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With Cuomo out, Kathy Hochul will become New York's first female governor

Hochul might not be a household name, but she is no newcomer to politics.
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WASHINGTON — New York Lt. Gov. Kathy Hochul is poised to take over running the state government after Gov. Andrew Cuomo resigned Tuesday following a report from the attorney general that alleged he sexually harassed multiple women, including employees, and violated state and federal law.

The future governor called Cuomo's decision "the right thing to do and in the best interests of New Yorkers" in a brief statement after his announcement.

"As someone who has served at all levels of government and is next in line of succession, I am prepared to lead as New York State's 57th governor," she said.

New York Lt. Gov. Kathy Hochul attends a news conference on Jan. 24, 2019, in New York.
New York Lt. Gov. Kathy Hochul attends a news conference on Jan. 24, 2019, in New York.Mark Lennihan / AP file

Hochul, 62, has largely stayed out of the public eye in recent years, especially compared with Cuomo, whose national profile rose as New York became the early epicenter of the coronavirus pandemic. Facing an impeachment probe, Cuomo said Tuesday that he would "step aside and let government get back to government," effective in 14 days, while also continuing to insist he had done nothing wrong.

In a statement shortly after the attorney general's report was made public, Hochul said sexual harassment "is unacceptable in any workplace, and certainly not in public service."

"The AG’s investigation has documented repulsive & unlawful behavior by the Governor towards multiple women. I believe these brave women & admire their courage coming forward," she added. "No one is above the law."

While Hochul might not be a household name, she is no newcomer to politics.

Hochul grew up in a working-class Irish Catholic family in western New York and has credited her father's time as a steelworker and union organizer as a driving force behind her political views.

Hochul graduated from Syracuse University and received a law degree at the Catholic University of America in Washington, D.C. She began her career working for a law firm in Washington and later for New York Democrats Rep. John LaFalce and Sen. Daniel Patrick Moynihan before beginning her own political career back home.

Hochul was first elected to public office in the 1980s as council member in Hamburg, just outside of Buffalo. She rose through the political ranks with several local positions, eventually becoming the Erie County clerk in 2007.

In 2011, Hochul won a special U.S. House election, flipping a district spanning from Buffalo to Rochester that had long been controlled by Republicans, by campaigning against the GOP plan to overhaul Medicare.

Redistricting made Hochul's seat even more rural and conservative and she lost her re-election bid in 2012 to Republican Chris Collins, who would later become the first member of Congress to endorse Donald Trump for president.

After briefly working as a lobbyist as vice president for government relations at M&T Bank, Hochul was selected by Cuomo in 2014 as his running mate in his campaign for re-election, replacing retiring Lt. Gov. Robert Duffy. Hochul was seen as a boost to the ticket given her roots in Erie County, which Cuomo lost in 2010.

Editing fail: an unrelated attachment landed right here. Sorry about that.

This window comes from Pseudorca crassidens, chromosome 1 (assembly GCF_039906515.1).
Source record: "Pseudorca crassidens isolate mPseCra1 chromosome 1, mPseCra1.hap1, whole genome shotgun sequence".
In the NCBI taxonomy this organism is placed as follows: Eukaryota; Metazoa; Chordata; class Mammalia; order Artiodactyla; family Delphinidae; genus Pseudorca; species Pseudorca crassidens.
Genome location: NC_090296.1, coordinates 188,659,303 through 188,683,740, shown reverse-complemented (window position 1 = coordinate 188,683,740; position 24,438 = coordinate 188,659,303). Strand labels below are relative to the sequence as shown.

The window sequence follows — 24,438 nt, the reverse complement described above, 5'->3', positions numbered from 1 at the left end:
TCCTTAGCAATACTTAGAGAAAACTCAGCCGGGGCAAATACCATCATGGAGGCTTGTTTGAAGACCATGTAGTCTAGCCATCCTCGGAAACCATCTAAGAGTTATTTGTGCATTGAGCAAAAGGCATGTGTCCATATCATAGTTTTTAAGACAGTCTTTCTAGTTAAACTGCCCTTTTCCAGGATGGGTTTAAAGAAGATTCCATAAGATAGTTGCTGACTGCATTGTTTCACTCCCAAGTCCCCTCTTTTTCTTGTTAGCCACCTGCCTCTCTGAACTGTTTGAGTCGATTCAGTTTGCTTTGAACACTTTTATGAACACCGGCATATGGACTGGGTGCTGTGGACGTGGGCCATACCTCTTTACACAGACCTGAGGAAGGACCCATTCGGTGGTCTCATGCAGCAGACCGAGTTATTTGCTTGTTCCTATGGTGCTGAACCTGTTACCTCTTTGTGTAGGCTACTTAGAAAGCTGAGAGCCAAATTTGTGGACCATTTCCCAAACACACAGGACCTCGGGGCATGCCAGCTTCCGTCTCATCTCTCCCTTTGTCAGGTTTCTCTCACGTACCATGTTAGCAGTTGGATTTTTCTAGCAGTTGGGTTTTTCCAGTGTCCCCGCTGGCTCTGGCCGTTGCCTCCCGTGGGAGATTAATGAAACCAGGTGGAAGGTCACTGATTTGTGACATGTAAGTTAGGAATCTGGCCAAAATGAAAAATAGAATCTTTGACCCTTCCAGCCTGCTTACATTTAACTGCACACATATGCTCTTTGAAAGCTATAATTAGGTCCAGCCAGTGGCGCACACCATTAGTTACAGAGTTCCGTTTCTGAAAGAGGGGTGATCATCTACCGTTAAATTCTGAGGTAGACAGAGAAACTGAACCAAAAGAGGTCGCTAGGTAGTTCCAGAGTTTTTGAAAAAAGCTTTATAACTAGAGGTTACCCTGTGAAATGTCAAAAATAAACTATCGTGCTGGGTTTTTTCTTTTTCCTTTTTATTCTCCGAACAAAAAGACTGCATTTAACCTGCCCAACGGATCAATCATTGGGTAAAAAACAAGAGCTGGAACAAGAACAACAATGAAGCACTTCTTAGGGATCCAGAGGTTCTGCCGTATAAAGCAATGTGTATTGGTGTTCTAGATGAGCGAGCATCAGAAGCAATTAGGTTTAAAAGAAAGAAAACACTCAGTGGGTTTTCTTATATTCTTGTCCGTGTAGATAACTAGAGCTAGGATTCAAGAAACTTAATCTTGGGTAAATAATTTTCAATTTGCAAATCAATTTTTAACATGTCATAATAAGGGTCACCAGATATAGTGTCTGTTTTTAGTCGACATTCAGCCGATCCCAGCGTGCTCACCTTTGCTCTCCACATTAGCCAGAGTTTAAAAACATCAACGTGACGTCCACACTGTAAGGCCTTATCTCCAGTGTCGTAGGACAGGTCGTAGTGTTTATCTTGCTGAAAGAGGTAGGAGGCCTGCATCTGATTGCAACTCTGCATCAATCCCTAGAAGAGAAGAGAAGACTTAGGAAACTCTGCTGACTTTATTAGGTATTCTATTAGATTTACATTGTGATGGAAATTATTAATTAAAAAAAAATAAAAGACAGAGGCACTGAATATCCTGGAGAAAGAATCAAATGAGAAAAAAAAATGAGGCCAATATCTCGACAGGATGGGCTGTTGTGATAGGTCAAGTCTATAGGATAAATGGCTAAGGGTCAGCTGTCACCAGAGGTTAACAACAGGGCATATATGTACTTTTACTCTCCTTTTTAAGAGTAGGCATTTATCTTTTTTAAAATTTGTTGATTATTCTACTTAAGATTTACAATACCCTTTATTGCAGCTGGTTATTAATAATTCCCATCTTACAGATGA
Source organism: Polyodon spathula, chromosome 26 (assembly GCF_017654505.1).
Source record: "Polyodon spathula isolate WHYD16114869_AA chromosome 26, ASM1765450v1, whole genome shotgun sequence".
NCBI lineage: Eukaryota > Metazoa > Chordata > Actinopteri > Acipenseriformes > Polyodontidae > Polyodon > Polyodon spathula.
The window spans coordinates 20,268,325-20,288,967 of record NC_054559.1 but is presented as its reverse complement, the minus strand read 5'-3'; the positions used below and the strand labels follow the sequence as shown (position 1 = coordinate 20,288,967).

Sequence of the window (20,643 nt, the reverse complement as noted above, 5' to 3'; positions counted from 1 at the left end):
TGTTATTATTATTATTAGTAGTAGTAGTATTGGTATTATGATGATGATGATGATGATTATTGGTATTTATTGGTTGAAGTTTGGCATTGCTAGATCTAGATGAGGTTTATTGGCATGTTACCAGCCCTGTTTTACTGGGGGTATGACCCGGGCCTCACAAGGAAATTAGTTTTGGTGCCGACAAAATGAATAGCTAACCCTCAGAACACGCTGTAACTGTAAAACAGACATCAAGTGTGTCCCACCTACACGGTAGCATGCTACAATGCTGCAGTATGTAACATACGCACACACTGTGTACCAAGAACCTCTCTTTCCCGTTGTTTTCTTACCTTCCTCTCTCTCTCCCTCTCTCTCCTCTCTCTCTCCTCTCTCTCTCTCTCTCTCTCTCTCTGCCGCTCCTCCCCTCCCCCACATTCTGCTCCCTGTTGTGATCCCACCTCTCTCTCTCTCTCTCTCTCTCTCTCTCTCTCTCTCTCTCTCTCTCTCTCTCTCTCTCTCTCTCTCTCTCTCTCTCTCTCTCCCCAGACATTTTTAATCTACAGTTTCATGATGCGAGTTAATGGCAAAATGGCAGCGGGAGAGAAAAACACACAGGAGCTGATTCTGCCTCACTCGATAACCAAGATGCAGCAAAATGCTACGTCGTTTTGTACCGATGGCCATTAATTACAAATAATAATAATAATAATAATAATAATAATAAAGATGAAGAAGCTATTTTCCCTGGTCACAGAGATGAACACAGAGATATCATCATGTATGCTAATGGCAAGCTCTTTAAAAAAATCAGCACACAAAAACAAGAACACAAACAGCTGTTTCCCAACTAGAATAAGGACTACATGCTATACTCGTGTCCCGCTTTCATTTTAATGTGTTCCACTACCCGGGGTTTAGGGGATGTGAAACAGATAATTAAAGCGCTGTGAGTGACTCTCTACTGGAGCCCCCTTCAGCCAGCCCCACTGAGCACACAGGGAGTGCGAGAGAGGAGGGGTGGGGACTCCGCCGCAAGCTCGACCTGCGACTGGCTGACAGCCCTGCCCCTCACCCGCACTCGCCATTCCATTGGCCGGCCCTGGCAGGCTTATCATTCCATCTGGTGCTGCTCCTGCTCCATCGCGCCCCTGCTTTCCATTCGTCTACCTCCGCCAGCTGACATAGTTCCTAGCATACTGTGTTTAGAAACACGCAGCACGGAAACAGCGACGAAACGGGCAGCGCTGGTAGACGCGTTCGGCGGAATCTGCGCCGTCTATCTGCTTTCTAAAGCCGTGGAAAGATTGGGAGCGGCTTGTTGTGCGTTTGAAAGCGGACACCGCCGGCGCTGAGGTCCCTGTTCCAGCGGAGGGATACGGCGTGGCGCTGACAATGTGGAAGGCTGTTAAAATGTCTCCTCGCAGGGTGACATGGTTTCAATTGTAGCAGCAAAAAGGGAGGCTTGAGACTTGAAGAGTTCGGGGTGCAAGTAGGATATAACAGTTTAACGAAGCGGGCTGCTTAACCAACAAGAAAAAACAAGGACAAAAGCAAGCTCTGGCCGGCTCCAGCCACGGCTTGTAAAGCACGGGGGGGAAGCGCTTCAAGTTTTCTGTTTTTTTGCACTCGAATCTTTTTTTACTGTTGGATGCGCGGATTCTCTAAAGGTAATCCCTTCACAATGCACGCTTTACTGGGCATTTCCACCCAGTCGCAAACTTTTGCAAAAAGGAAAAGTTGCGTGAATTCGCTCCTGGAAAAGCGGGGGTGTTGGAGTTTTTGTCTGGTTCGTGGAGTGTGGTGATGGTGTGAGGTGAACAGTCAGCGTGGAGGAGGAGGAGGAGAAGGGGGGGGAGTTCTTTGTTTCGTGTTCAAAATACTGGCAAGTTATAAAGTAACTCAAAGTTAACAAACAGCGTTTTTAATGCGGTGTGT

As lieutenant governor, Hochul has earned a reputation as a workhorse in part because of her grueling travel schedule. She has made a point of visiting each of the state's 62 counties every year and has kept up her travel through the pandemic, focusing her attention on the Covid-19 response in western New York and more rural parts of the state.

"I’ve never seen a schedule likes hers," former Rep. Steve Israel, D-N.Y., said. "She keeps in touch with people. She’s been building support even before all this. She’s built out a really solid network. She’s shown she’s intellectually capable. And she’s got the political acumen to do the job.”

Sen. Kirsten Gillibrand, who was among the New York Democrats calling on Cuomo to resign after the attorney general's report was released, said Hochul "will be an extraordinary governor."

"She understands the complexities and needs of our state having been both a congresswoman and having been lieutenant governor for the last several years," Gillibrand said. "She is ready and able and capable of being an extraordinary governor, and I look forward to supporting her and helping her as she turns towards governing our state in a very difficult and challenging time."

Senate Majority Leader Chuck Schumer, D-N.Y., said Cuomo made "the right decision" and also expressed support for Hochul.

"I have full confidence that Lt. Gov. Hochul will establish a professional and capable administration," Schumer said. "I have spoken with Lt Gov. Hochul and look forward to working together to help the people of New York."

Cuomo had been criticized by some as underutilizing Hochul, appearing uninterested in sharing responsibilities or power with her even in a time of crisis.

Hochul was included in only one of Cuomo's famous daily Covid press conferences, and the governor reportedly made no mention of her in his book published last year about leadership during the pandemic.

Cuomo put Hochul in charge of leading his administration's "Enough Is Enough" campaign to combat sexual assault on college campuses. He also appointed her to co-chair the heroin and opioid abuse task force.

She will be the state's first female governor. Hochul's husband, William, is a former U.S. attorney for the Western District of New York. They have two children together.